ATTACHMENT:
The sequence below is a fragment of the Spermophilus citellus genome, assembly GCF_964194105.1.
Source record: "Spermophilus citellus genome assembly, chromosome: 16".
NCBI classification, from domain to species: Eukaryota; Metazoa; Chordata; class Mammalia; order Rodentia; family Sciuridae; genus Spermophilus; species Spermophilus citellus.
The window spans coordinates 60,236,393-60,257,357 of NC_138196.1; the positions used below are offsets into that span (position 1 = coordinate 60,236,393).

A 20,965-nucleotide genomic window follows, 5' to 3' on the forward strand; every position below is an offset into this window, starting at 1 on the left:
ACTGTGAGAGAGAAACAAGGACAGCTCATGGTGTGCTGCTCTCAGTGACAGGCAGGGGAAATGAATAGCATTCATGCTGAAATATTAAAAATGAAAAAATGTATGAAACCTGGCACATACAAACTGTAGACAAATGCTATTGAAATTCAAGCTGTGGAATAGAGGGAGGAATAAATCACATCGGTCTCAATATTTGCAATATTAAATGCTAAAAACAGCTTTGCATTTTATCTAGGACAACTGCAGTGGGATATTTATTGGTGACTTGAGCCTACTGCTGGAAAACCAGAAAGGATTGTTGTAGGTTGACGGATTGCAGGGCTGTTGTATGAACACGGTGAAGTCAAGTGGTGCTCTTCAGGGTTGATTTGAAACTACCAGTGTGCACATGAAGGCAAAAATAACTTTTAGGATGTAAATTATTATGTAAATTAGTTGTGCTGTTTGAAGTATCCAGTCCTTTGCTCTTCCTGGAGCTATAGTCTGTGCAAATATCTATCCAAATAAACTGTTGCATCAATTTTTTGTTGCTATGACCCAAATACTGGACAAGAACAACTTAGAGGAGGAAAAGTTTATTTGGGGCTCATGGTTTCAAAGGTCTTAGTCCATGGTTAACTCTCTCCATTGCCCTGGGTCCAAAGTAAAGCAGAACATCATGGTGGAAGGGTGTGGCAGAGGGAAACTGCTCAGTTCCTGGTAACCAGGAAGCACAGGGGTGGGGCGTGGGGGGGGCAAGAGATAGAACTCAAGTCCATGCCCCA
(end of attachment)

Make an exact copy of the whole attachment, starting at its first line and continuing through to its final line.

The sequence below is a fragment of the Spermophilus citellus genome, assembly GCF_964194105.1.
Source record: "Spermophilus citellus genome assembly, chromosome: 16".
NCBI classification, from domain to species: Eukaryota; Metazoa; Chordata; class Mammalia; order Rodentia; family Sciuridae; genus Spermophilus; species Spermophilus citellus.
The window spans coordinates 60,236,393-60,257,357 of NC_138196.1; the positions used below are offsets into that span (position 1 = coordinate 60,236,393).

A 20,965-nucleotide genomic window follows, 5' to 3' on the forward strand; every position below is an offset into this window, starting at 1 on the left:
ACTGTGAGAGAGAAACAAGGACAGCTCATGGTGTGCTGCTCTCAGTGACAGGCAGGGGAAATGAATAGCATTCATGCTGAAATATTAAAAATGAAAAAATGTATGAAACCTGGCACATACAAACTGTAGACAAATGCTATTGAAATTCAAGCTGTGGAATAGAGGGAGGAATAAATCACATCGGTCTCAATATTTGCAATATTAAATGCTAAAAACAGCTTTGCATTTTATCTAGGACAACTGCAGTGGGATATTTATTGGTGACTTGAGCCTACTGCTGGAAAACCAGAAAGGATTGTTGTAGGTTGACGGATTGCAGGGCTGTTGTATGAACACGGTGAAGTCAAGTGGTGCTCTTCAGGGTTGATTTGAAACTACCAGTGTGCACATGAAGGCAAAAATAACTTTTAGGATGTAAATTATTATGTAAATTAGTTGTGCTGTTTGAAGTATCCAGTCCTTTGCTCTTCCTGGAGCTATAGTCTGTGCAAATATCTATCCAAATAAACTGTTGCATCAATTTTTTGTTGCTATGACCCAAATACTGGACAAGAACAACTTAGAGGAGGAAAAGTTTATTTGGGGCTCATGGTTTCAAAGGTCTTAGTCCATGGTTAACTCTCTCCATTGCCCTGGGTCCAAAGTAAAGCAGAACATCATGGTGGAAGGGTGTGGCAGAGGGAAACTGCTCAGTTCCTGGTAACCAGGAAGCACAGGGGTGGGGCGTGGGGGGGGCAAGAGATAGAACTCAAGTCCATGCCCCA